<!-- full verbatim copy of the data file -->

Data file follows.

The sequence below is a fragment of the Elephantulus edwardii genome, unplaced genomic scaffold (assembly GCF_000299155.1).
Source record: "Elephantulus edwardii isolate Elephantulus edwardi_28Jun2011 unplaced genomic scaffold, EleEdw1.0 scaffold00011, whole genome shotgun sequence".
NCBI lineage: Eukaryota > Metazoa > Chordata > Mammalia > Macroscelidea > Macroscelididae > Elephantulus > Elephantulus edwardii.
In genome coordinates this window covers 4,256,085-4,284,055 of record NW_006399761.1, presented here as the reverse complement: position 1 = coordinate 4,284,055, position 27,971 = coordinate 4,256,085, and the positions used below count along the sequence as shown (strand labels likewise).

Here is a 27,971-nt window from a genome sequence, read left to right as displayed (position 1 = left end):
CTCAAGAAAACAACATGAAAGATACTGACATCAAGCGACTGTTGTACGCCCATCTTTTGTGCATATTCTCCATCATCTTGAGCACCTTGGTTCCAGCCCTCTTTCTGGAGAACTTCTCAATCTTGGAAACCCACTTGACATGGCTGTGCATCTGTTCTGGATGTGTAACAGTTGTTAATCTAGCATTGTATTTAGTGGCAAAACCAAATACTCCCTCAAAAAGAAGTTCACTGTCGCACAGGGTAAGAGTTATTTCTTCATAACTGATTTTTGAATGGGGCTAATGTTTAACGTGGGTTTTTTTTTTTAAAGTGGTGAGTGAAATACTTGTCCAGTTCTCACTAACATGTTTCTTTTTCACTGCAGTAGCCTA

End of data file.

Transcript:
The sequence below is a fragment of the Elephantulus edwardii genome, unplaced genomic scaffold (assembly GCF_000299155.1).
Source record: "Elephantulus edwardii isolate Elephantulus edwardi_28Jun2011 unplaced genomic scaffold, EleEdw1.0 scaffold00011, whole genome shotgun sequence".
NCBI lineage: Eukaryota > Metazoa > Chordata > Mammalia > Macroscelidea > Macroscelididae > Elephantulus > Elephantulus edwardii.
In genome coordinates this window covers 4,256,085-4,284,055 of record NW_006399761.1, presented here as the reverse complement: position 1 = coordinate 4,284,055, position 27,971 = coordinate 4,256,085, and the positions used below count along the sequence as shown (strand labels likewise).

Here is a 27,971-nt window from a genome sequence, read left to right as displayed (position 1 = left end):
CTCAAGAAAACAACATGAAAGATACTGACATCAAGCGACTGTTGTACGCCCATCTTTTGTGCATATTCTCCATCATCTTGAGCACCTTGGTTCCAGCCCTCTTTCTGGAGAACTTCTCAATCTTGGAAACCCACTTGACATGGCTGTGCATCTGTTCTGGATGTGTAACAGTTGTTAATCTAGCATTGTATTTAGTGGCAAAACCAAATACTCCCTCAAAAAGAAGTTCACTGTCGCACAGGGTAAGAGTTATTTCTTCATAACTGATTTTTGAATGGGGCTAATGTTTAACGTGGGTTTTTTTTTTTAAAGTGGTGAGTGAAATACTTGTCCAGTTCTCACTAACATGTTTCTTTTTCACTGCAGTAGCCTA